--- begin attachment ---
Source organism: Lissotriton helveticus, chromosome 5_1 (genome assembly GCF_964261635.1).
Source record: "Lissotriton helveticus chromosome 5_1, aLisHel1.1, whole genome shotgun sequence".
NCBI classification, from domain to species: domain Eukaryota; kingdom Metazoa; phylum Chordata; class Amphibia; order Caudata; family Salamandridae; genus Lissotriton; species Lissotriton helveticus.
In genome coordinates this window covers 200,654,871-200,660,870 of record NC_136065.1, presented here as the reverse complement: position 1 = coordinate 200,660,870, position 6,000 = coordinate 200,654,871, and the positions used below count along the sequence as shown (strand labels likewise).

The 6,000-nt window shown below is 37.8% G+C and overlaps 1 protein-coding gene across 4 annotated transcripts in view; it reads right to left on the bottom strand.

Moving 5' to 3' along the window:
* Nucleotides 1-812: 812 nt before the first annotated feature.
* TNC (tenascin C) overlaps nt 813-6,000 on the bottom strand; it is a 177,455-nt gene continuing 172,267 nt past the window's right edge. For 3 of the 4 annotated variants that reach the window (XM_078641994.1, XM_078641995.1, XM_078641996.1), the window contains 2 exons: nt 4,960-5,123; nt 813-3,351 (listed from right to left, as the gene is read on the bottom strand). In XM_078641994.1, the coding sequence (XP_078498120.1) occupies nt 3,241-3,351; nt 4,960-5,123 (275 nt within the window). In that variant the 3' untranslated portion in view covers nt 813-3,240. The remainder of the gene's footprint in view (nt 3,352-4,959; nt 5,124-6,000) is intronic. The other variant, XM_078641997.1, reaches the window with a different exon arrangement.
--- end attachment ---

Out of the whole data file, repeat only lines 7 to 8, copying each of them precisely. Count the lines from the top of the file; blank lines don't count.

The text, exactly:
* Nucleotides 1-812: 812 nt before the first annotated feature.
* TNC (tenascin C) overlaps nt 813-6,000 on the bottom strand; it is a 177,455-nt gene continuing 172,267 nt past the window's right edge. For 3 of the 4 annotated variants that reach the window (XM_078641994.1, XM_078641995.1, XM_078641996.1), the window contains 2 exons: nt 4,960-5,123; nt 813-3,351 (listed from right to left, as the gene is read on the bottom strand). In XM_078641994.1, the coding sequence (XP_078498120.1) occupies nt 3,241-3,351; nt 4,960-5,123 (275 nt within the window). In that variant the 3' untranslated portion in view covers nt 813-3,240. The remainder of the gene's footprint in view (nt 3,352-4,959; nt 5,124-6,000) is intronic. The other variant, XM_078641997.1, reaches the window with a different exon arrangement.